Vectorworks and BIM

the main Vectorworks web site now has a BIM in practice area. I have found a lot of really useful information here. There is a whole page of BIM articles 


Of particular interest is this white paper:

An Introduction to the IPD Workflow for Vectorworks BIM Users:
Many architects and architectural designers, particularly those with governmental or institutional clients, are being asked to “deliver BIM”.

This white paper is nearly 30 pages long, and it sets out:
The reasons for BIM
Integrated Project Delivery: The Basics
The National BIM Standard
Using Vectorworks in a BIM / IPD Project
Appendix: A Detailed Procedure for Planning an IPD Project

I really enjoyed reading his white paper, and I think that this white paper is essential reading.  The paper covers the really important aspects of BIM and Vectorworks will work with this. There is still some confusion over what BIM really is, and what clients expect when they talk about a BIM project, or what is a BIM capable program. 

Do we need BIM? The answer is, we can not avoid it. BIM can reduce waste, reduce errors and increase quality and may increase productivity. So, it will be with us in the future. We are moving from a paper-based physically documented project to a data-rich model based information system, and there is no going back. Even if you only draw in 2D you can still leverage some of the BIM capabilities and advantages such as viewports, associative dimensioning and creating data-rich drawings that allow you to create reports on objects in the drawings. 

In a recent interview, Sean Flaherty, the CEO of Nemetschek North America, stated that
“We offer a whole range of different features and allow architects to choose whether to use them or not. And this is going to continue, even as we build. It’s important to remember that there are people out there still not using BIM techniques. We don’t want to make them second class citizens”

“in some areas it [IFC] is more popular than others. Scandinavian countries, for example, heavily base their operations on IFC, and the US-government now requires plans to be presented in IFC formats. It is increasingly becoming the global standard for model delivery.”

So, if you have to deliver IFC models, you have to use Vectorworks as BIM. In my mind, BIM starts right at the very beginning of the project, even before you have start the conceptual design, and this is where you get the quality benefits of BIM, you can check your concept model against site constraints, site modifiers, solar studies.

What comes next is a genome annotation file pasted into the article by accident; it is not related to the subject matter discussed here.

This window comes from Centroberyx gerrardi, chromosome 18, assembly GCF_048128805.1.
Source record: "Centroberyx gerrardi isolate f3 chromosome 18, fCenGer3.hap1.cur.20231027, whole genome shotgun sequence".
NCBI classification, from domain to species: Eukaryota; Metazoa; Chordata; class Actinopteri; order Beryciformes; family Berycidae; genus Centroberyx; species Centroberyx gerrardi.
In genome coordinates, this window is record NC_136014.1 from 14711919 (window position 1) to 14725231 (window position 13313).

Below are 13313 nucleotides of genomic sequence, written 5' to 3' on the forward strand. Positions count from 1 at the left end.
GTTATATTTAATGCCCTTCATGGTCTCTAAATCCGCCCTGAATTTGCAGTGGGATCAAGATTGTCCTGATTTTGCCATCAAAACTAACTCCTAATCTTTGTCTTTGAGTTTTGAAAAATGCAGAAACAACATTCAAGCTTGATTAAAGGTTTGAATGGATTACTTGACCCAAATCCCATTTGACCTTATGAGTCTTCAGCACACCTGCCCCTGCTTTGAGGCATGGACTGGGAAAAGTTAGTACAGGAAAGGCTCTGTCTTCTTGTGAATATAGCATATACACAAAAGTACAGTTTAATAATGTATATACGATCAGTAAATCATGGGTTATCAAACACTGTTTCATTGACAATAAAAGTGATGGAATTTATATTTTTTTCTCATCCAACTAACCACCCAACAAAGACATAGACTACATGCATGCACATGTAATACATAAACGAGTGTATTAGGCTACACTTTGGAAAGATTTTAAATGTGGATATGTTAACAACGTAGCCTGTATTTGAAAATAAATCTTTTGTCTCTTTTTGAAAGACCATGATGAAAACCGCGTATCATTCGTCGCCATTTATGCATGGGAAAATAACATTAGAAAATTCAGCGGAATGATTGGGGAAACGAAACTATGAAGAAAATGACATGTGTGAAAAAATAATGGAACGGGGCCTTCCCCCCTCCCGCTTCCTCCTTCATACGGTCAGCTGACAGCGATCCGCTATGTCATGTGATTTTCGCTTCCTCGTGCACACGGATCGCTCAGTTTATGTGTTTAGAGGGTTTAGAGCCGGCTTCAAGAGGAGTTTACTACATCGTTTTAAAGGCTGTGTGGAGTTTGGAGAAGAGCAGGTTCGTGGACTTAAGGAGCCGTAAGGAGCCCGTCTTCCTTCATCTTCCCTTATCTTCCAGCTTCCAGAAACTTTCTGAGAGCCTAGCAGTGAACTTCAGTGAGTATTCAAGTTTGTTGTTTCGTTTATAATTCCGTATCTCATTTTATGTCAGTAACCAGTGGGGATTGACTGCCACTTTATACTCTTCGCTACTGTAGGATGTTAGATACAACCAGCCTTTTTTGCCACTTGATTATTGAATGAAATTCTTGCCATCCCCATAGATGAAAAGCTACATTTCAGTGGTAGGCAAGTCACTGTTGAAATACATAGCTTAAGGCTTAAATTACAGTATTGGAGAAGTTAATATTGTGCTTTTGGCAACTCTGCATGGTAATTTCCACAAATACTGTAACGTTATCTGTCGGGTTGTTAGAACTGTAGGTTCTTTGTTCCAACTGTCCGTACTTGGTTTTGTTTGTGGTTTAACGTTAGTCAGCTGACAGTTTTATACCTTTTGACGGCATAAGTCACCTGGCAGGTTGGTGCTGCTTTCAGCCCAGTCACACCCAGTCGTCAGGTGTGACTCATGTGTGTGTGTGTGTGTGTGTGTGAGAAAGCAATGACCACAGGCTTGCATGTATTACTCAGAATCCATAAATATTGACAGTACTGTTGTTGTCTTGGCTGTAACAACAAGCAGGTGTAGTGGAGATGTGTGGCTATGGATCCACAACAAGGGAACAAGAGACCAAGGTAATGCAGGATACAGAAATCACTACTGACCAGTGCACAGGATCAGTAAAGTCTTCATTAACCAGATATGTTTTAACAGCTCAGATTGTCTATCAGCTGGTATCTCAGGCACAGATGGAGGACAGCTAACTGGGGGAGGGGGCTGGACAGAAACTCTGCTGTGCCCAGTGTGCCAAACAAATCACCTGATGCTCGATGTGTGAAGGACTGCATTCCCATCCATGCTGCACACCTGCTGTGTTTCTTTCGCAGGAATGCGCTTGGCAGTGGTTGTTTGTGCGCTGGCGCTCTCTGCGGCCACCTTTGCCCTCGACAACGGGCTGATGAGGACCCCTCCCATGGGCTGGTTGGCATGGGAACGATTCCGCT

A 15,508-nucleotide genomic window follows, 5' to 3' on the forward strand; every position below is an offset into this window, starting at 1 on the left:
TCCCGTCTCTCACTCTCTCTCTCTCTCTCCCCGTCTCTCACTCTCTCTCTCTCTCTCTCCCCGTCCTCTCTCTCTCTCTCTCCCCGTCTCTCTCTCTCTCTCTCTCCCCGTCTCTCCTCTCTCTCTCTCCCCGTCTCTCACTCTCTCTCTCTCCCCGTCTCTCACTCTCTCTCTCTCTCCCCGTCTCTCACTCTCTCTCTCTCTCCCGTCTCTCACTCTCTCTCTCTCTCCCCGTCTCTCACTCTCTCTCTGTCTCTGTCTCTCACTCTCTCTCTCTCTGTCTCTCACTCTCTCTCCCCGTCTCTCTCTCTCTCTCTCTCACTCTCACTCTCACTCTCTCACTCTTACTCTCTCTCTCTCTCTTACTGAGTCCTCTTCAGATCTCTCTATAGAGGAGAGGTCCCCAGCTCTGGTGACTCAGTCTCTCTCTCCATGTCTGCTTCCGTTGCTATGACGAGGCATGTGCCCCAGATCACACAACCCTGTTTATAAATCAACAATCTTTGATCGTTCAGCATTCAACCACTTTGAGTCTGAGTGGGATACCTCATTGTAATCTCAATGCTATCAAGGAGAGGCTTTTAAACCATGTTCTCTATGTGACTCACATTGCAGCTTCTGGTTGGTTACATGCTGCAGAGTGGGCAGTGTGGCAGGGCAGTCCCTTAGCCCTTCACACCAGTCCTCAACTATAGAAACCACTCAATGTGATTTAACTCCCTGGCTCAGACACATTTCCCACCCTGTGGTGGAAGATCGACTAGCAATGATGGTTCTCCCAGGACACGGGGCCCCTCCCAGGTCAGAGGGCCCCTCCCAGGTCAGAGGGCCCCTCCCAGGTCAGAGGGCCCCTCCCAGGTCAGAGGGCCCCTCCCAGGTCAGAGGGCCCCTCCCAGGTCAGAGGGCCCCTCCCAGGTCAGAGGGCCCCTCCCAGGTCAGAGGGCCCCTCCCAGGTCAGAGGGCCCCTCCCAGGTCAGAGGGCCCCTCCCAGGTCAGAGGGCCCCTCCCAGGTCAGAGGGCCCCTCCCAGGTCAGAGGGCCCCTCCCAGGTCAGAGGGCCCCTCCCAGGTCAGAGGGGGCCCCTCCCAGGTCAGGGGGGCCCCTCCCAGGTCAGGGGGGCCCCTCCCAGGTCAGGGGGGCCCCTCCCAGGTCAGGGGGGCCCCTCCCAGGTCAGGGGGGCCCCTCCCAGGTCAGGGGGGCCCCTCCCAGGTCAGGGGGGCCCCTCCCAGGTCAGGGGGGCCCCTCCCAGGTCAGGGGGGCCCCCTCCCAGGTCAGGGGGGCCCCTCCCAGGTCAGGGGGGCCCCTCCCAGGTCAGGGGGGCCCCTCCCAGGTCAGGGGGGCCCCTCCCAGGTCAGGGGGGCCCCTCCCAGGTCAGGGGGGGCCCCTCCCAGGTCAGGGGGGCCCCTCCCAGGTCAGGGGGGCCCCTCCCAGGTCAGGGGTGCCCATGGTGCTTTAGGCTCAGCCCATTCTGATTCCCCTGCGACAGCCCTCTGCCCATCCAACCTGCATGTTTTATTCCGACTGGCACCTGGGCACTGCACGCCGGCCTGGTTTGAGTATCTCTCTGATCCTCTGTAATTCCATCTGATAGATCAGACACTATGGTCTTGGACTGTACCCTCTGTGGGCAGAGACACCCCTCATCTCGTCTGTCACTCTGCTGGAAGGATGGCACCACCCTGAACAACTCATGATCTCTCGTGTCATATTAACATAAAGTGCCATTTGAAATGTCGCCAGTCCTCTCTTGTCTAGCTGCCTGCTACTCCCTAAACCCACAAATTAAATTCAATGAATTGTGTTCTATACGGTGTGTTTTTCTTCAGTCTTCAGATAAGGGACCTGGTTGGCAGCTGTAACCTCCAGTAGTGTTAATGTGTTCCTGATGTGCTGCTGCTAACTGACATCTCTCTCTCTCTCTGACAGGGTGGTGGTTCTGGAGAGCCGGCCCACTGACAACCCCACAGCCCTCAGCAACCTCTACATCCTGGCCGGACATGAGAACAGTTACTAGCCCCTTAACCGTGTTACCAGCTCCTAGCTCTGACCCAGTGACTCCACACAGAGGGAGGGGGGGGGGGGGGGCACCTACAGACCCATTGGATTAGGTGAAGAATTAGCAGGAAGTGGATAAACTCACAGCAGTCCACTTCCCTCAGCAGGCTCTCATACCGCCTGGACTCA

Back to the BIM/IPD white paper…
“Most Vectorworks users use it as a 2D- or 2D-3D CAD product. They may use Vectorworks’ “hybrid design” capabilities to develop a visualization model, then “break” the model to create CAD drawings once the design is approved. Or they may be working in a 2D-only environment, taking advantage of Vectorworks’ graphics capabilities. In either case, the user may be unaware that he can use Vectorworks as a fully interoperable BIM authoring tool, or he may be uncertain of just how to initiate such a workflow in Vectorworks.

Vectorworks is a design tool. Architects using Vectorworks, in the designer tradition of “flexible, versatile, affordable” have always been able to “do their own thing” — as long as the basis of exchange was the physical drawing. And one advantage of Vectorworks for any architecture firm is that it allows the designer to use Vectorworks to “do CAD” or to “do BIM” or even “just design” as the particular design or architectural problem requires.

The BIM delivery of architecture is (not unfairly) perceived as being a more constrained, less flexible environment in which to work. This is true, not the least because the team is now a larger one and the teammates need a common playbook which will not be so tolerant of improvisation or individual style (at least as far as the processes are concerned).”

There are 2 manuals that I have written to help you into BIM:





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